What is the Core?
Hi guys, this is my first entry into a blog, and feeling quite nervous!
What is the core?
Mostly it’s a passing comment, but over the last 5+ years I keep hearing this more and more:
“My Personal Trainer told me to work on my core”
“But I’ve been working on my core, so don’t understand why I got injured”,
“He had a bad back, so I told him to train his core...”
“She had a weak core since having a child, I referred her for Pilates to stabilise her core”
“I know I need to do more core strengthening and stability to help with my[insert here...]”
Does this sound familiar?
Quite often a prehab / rehab / performance prescriptive programme consists of many weird, wonderful and ‘core-related exercises’; abdominal Crunch, Russian twists, Leg raises etc. a lot of individuals are refer to this as ‘the core / core training’.
Admittedly I think all of us it may be a little bit guilty about referring to strengthening or stabilising ‘the core’ without a clear description of our interpretation towards ‘the core’.
Looking at various popular websites and good old you tube, I have come across some of my favourites!
There is no unanimous decision when it comes to what defines the core, there are soo many definitions ranging from; everything except the limbs, to just the lower back muscles, pelvic floor muscles as well as many more concepts.
One of the major muscles that stabilizes and controls the pressure inside the
trunk; these are the pelvic floor, abdominal wall, back, and diaphragm muscles.
Medical Dictionary 2009, Farlex and Partners
I don’t just talk about the core being the abs, I also talk about it being the abs, the obliques also known as the side abs, and also your back.” “It’s kind of the muscles going from just below your chest to your waist line.
You Tube, Robbie Knecht, 2017.
In most physiotherapy circles it is defined as the most intimate muscles that act directly on the spine and pelvis, and the 4 generally accepted are the diaphragm, lumbar multifidus, transverse abdominis and the muscles of the pelvic floor. I’d say this, it could be extended to the erectors of the spine, as well as the iliopsoas, internal oblique, lower part of the lats, and the gluteus maximus.
BNC training, December 2016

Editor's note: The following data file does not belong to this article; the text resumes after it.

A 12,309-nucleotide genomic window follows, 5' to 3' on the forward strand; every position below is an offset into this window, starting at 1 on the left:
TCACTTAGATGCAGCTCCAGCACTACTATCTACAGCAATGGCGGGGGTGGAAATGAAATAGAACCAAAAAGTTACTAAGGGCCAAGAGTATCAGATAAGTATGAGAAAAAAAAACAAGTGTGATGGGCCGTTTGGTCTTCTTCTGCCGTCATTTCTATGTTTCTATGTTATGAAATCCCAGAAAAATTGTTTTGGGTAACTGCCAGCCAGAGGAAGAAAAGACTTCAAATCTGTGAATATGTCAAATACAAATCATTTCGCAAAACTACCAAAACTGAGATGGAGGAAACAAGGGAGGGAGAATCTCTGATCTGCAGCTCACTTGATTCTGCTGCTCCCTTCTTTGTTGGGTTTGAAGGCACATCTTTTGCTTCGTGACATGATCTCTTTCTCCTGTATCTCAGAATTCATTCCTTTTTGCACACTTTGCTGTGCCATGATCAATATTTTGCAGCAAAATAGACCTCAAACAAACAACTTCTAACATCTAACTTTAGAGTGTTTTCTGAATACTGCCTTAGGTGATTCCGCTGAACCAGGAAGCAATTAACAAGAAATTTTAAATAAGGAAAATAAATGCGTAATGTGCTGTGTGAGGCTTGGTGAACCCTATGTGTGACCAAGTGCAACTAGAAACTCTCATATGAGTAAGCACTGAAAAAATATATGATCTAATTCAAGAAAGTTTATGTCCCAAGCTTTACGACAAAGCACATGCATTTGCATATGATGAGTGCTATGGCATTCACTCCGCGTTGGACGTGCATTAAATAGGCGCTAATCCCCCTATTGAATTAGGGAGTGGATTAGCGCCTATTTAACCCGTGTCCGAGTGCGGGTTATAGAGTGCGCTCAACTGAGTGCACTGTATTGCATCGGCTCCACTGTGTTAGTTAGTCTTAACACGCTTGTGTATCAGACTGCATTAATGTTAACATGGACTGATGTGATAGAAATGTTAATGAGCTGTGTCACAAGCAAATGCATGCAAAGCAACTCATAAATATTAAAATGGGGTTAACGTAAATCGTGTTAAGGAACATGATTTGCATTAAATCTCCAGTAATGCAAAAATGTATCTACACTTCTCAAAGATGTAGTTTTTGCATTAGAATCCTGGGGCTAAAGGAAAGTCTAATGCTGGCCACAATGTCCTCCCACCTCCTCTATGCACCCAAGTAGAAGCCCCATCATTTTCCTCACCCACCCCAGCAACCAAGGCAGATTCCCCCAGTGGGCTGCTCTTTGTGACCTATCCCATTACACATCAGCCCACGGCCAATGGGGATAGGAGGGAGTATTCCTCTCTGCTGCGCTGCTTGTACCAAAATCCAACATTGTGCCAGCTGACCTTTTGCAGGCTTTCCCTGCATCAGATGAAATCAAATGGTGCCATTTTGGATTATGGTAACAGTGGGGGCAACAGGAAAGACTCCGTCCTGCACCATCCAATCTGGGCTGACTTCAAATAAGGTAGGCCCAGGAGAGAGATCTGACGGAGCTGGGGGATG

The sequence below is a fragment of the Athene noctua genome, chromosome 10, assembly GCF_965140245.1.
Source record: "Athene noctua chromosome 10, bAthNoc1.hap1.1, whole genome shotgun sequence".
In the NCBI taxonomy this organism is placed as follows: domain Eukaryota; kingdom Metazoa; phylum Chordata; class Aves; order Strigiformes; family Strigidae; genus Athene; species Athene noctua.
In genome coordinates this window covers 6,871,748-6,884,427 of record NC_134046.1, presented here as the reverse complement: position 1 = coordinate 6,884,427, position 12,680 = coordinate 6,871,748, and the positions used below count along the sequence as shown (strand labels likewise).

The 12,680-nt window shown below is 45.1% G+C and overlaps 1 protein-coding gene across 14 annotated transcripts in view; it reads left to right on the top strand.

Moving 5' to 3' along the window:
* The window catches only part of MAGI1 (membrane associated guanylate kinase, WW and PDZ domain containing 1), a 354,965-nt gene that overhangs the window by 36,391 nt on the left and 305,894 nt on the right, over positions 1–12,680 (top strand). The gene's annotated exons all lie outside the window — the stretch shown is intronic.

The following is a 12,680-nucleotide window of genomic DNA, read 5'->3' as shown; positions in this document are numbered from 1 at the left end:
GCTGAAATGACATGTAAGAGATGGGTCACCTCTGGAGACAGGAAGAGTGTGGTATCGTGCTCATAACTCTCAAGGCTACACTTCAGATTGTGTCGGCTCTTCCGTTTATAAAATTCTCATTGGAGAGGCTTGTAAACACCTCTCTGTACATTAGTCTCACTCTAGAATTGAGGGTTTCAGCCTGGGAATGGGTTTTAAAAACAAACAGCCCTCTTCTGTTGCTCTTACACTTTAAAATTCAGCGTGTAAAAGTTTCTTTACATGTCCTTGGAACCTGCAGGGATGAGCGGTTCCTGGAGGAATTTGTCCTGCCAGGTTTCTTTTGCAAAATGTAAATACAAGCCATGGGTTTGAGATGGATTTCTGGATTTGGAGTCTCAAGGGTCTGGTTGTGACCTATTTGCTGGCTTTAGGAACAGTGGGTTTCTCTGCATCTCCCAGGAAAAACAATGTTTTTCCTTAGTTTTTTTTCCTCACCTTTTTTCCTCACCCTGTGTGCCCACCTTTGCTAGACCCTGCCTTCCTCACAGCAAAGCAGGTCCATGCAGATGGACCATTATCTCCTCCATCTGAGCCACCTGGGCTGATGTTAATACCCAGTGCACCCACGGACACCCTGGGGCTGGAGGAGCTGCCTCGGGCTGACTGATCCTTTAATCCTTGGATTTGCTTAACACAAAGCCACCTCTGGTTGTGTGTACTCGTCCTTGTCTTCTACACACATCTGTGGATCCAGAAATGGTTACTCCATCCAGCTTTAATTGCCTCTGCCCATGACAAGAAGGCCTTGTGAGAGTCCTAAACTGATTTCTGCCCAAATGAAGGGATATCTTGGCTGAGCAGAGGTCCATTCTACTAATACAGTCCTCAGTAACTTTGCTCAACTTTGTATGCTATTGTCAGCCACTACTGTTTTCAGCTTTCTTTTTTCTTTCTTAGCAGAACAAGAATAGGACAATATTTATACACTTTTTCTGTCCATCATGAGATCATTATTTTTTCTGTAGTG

As you can see these differ a lot from one another, and what I have learnt to understand is that everybody therapist, client, lecturer and member of the public will interpret the core differently. However, this models how we work our prescriptive exercises and modalities of treatment to help us with performance, prevention, injuries, niggles and movements.
By now, I assume many of you would have heard of connective tissue, also known as the fascia. The fascia has no beginning and no end; it is wrapped and surrounds all of our muscles, organs, tendons, ligaments and around the bones, the concept originates from Anatomy Trains by Thomas Myers.
The history of the anatomy trains shows the body as a whole system and working as one, this has then also been adapted and interpreted by many different therapists with sports backgrounds, physiotherapy backgrounds, Osteopathy backgrounds, Chiropractic backgrounds, Coaches backgrounds and many more.
This is more widely known as the myofascial slings.
pictures taken from prehab guys, 2017 & Drummond education 2016
Myofascial Trains by Thomas Myers has helped set the vision for myofascial slings; this is a group of muscles linked through connective tissue that demonstrate they work with each other to obtain functional and optimal movement.
This is becoming increasing more popular as a concept of training and showing many positive results for Strength & Conditioning in a rehab, prehab and performance.
Myofascial sling movement mechanics work similar to a catapult effect, we have to add tension into the fascia by preloading (stretching) in order to get that release and rapid contraction through the chain to give a rapid release.
Emma’s Interpretation of the core